YANG: Yeah, I think there’s plenty of– more than one would want to know, I think. Or if you want to know, it’s just kind of disheartening. Especially someone like myself that identifies with the “sheeple,” as they call it. I don’t like being manipulated. I like what they’re presenting on these apps, like, “Oh, I really like that sweatshirt.” You know? They’re doing it well.

GRAHAM: Next 14 ads are the sweatshirt.

Yeah, I think the main thing is that we’re all being manipulated without realizing it by what is being presented to us. It’s scary but I think it’s true.

YANG: Yeah, I think it’s always been happening, probably.

GRAHAM: But I think it’s much more sophisticated now, like with the data collection and computers, and the interconnectedness of the world. It’s so sophisticated, the information that they can have about you, and, yeah, it’s very daunting to think about, and it kind of makes you want to go out into the woods and put your phone in a lead box or something.

I think that if you use a credit card you’re effed.

KLINK: I don’t have a credit card, actually.

You’re copying Kiefer’s character.

GRAHAM: Oh, that’s right.

KLINK: Well, no, that’s because I’m European, right, and we don’t have credit cards.

GRAHAM: You don’t have credit cards?

YANG: He just has a hard cash.

Image via Paramount+

[Laughs] Exactly.

KLINK: We hide all our money in the woods.

For soon-to-be fans of the series, what do you think they would be surprised to learn about the actual making of the show?

YANG: Actual making of the show? Well, I mean, I’m still always blown away when I see things that are supposed to take place in, like, say New York, and it’s not.

GRAHAM: Yeah, it was really fun to see the New York substitution. It’s a pretty good one, I live in New York.

YANG: I mean, it’s incredible. It’s like, “Oh, that subway stop doesn’t go anywhere.”

GRAHAM: You know, our subway stops on the streets of Toronto.

I actually wondered that when I saw that. I’m like, “I know this isn’t New York, but this does look very much like they’re in New York. Good production design.”

GRAHAM: Yeah, I agree. I think that successfully looks like New York, for sure.

Image via Paramount+

Nowadays, there’s a lot of television and a lot of options, and I’m curious for people that will be watching this interview, what do you want to tell people about why they should watch this show over, say, something else?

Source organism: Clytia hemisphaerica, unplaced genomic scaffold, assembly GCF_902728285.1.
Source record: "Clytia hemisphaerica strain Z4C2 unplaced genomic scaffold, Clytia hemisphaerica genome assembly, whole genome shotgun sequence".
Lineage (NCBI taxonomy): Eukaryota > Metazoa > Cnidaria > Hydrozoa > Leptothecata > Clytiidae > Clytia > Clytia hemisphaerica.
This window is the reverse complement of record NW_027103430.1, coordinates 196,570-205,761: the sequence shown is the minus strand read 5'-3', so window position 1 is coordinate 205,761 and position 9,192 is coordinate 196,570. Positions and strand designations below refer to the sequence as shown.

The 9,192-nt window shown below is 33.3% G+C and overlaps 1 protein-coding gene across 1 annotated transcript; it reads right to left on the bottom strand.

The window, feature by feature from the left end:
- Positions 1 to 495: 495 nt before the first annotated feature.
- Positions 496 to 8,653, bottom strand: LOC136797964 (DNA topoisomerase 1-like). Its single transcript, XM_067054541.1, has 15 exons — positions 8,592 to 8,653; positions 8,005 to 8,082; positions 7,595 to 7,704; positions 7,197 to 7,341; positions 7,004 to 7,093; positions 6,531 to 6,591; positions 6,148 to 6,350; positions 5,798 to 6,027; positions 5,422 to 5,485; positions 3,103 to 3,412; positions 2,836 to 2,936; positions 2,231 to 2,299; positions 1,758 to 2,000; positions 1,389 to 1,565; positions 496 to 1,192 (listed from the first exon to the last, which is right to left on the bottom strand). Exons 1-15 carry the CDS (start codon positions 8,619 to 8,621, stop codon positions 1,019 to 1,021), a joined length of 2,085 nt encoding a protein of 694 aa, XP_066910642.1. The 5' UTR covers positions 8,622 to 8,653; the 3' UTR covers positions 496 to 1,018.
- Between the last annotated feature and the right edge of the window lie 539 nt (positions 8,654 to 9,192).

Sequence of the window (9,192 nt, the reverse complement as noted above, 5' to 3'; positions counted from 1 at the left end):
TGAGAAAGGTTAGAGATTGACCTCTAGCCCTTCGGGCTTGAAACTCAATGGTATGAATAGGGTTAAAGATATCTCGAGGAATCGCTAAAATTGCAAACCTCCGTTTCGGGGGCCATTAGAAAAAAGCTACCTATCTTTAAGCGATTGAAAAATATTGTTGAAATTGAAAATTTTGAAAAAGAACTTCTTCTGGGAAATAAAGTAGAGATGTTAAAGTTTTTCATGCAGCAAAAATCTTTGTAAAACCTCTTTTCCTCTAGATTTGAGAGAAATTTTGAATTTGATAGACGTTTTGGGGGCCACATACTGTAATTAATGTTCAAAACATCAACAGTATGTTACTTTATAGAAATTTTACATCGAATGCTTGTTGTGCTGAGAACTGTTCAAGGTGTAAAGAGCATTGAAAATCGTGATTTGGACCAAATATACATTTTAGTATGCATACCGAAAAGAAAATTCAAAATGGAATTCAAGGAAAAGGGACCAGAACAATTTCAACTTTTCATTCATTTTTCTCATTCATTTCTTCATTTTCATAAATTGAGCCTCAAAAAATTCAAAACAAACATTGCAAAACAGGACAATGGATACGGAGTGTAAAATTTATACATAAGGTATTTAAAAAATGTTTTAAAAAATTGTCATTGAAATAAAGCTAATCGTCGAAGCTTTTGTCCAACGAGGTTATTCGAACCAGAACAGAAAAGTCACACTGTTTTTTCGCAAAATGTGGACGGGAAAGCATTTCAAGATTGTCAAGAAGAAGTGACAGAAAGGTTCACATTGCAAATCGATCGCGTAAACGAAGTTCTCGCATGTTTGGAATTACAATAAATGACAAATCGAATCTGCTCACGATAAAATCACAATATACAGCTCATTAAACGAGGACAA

GRAHAM: Well, it’s a fun ride and an exciting show, but it’s also a smart show. So if you like to watch something where you have to be engaged and pay attention, and you can pick up on the hints, and you can come up with theories, but then know your theories will be thrown out of the window, and come up with new theories. If you’re into that kind of engagement with the show, then I think this is a show for you.

Kiefer is someone who I have grown up watching. I’m a big fan, he’s also a super nice guy. So, for all three of you, can you talk about working with him and maybe what surprised you about working with Kiefer?

KLINK: We said earlier that he’s a rockstar.

Image via Paramount+

Legit, he really is though.

YANG: Figuratively and literally a rockstar.

KLINK: [To Yang] I remember you said to me one of the first day’s shooting he came up to you, or something, and you’re like, “Wow, he’s a rockstar.” Can’t you remember?

YANG: I say so many things. He’s just incredibly generous, and he really is there for fellow actors. You know, a lot of times you’re on set you don’t really hear any feedback or anything, but he was just like extremely generous about saying, “Hey,” you know, going out of his way saying that, “You rock, that was great.” Things you don’t have to do, but as you know, when it happens it’s really appreciated.

GRAHAM: For sure, very generous, and if you’re going to do this kind of thriller, action show and you get to do with Kiefer, I mean, it’s like working with the master of this type of this genre. And so I think we all felt really lucky to be on the set with him.

Rabbit Hole is now streaming on Paramount+.

Disclaimer: This story is auto-aggregated by a computer program and has not been created or edited by filmibee.